On Friday, October 11, the games began on the stumps with some clear rules of Recycling Do*s and Don’t*s. The kids were all ears; t-shirts and blue bins could be won. And Recycling Lore.
The Salem Recycling Committee presented the facts. And then the games began: three groups ran, yelled, and aimed to get the right recycling materials in the proper bins. Action packed.
Can’t quite remember who won the game, but a great deal of knowledge was learned by all. Not to mention the fun had.
After the games, many got t-shirts and some won one of six blue bins. As recycling is now mandatory in Salem, and The Point is its most dense neighborhood, this was a good beginning towards a shift away from the throwing away of all things to a more thoughtful approach to waste management. In fact, as the kids learned, one person’s trash is another’s raw material for entirely new creations!
The players even helped distribute the information in English and Spanish. If you missed it, the main points are posted on the Point Bulletin Board – go have a look.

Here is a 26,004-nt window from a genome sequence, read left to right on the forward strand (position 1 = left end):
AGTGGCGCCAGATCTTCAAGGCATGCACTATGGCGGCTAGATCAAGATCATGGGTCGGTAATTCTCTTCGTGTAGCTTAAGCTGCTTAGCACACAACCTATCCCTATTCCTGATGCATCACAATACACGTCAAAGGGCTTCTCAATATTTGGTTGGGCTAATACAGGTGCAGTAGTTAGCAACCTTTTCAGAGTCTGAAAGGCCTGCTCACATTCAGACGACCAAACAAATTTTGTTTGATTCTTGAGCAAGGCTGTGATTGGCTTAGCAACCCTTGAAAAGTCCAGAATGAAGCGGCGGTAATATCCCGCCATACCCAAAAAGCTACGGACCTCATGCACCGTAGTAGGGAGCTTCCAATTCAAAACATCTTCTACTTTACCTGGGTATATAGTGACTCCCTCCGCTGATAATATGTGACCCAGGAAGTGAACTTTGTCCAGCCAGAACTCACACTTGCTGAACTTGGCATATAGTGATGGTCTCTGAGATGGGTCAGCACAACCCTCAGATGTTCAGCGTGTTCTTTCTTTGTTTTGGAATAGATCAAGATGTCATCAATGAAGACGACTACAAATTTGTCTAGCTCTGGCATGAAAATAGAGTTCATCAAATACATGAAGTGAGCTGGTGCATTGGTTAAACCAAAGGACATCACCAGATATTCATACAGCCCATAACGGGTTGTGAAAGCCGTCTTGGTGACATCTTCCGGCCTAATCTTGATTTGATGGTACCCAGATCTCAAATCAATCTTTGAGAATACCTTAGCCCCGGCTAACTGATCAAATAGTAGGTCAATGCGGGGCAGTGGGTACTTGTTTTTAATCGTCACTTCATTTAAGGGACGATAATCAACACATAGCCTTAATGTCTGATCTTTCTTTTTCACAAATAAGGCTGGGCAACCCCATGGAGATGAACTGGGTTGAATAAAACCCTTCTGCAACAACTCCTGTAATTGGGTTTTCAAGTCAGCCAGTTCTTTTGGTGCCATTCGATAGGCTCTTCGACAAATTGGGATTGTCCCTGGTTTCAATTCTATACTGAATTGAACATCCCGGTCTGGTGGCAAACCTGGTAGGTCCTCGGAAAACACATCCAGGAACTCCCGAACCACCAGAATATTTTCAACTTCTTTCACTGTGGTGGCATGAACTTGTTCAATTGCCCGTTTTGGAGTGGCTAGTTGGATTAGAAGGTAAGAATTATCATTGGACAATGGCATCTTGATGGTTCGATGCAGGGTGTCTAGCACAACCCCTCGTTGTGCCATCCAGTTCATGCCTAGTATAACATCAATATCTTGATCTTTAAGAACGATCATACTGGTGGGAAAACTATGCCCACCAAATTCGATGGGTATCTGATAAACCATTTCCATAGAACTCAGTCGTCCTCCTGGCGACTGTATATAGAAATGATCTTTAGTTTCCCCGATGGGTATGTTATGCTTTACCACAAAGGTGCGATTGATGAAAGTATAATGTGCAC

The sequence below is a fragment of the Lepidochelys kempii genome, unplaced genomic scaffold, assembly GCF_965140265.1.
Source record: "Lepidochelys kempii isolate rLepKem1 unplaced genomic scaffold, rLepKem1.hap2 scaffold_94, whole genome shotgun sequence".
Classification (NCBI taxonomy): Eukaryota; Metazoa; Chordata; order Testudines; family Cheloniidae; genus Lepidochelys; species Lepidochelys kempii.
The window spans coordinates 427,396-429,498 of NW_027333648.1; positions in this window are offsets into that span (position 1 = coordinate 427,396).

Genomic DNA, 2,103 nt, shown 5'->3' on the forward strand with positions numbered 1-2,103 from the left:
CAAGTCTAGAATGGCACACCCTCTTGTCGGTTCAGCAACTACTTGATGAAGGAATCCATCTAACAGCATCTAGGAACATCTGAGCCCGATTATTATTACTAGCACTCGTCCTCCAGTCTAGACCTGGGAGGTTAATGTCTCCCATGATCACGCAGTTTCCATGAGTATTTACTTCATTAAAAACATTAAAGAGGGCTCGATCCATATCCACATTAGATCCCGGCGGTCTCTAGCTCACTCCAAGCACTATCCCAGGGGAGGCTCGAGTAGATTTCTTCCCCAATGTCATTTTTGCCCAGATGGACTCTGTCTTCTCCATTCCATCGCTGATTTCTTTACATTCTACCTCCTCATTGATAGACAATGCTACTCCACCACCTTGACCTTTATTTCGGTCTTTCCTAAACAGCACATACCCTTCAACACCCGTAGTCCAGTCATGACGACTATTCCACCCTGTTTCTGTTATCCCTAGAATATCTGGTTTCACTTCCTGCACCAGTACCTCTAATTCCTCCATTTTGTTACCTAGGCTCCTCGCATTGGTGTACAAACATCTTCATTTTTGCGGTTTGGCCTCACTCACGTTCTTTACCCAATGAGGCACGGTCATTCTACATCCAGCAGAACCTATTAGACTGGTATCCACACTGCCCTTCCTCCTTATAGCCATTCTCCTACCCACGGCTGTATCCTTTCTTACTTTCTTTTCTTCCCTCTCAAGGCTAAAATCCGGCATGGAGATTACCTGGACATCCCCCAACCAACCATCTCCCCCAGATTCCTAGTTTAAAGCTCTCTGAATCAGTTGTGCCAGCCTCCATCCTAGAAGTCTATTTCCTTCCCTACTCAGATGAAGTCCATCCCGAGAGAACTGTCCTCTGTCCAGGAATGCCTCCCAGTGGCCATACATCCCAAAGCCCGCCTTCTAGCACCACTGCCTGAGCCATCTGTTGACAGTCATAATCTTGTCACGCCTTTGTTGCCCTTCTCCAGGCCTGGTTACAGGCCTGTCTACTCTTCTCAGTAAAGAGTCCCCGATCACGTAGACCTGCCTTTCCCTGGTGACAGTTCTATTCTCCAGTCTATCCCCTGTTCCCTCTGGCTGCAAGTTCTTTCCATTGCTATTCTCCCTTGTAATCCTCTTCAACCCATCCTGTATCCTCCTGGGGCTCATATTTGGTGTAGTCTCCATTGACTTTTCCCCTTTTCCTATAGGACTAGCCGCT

Last Saturday, at the Easter Egg Hunt in Mary Jane Lee Park, many residents expressed a desire to see a garden, or at least grass growing, on the empty lot at 38-40 Palmer street, directly across from the park.
Digging for Samples
In an effort to determine what can grow on this lot, quite literally, the Salem Public Space Project started to dig. The University of Massachusetts, Amherst, offers an affordable Soil Test to determine toxins, nutrients, and the growth potential of a lot.
So we dug some samples!
The sample digs
We also decided to test our own garden soil to see what we’re working with at home, and the difference between the garden and lot soil are striking in color and texture.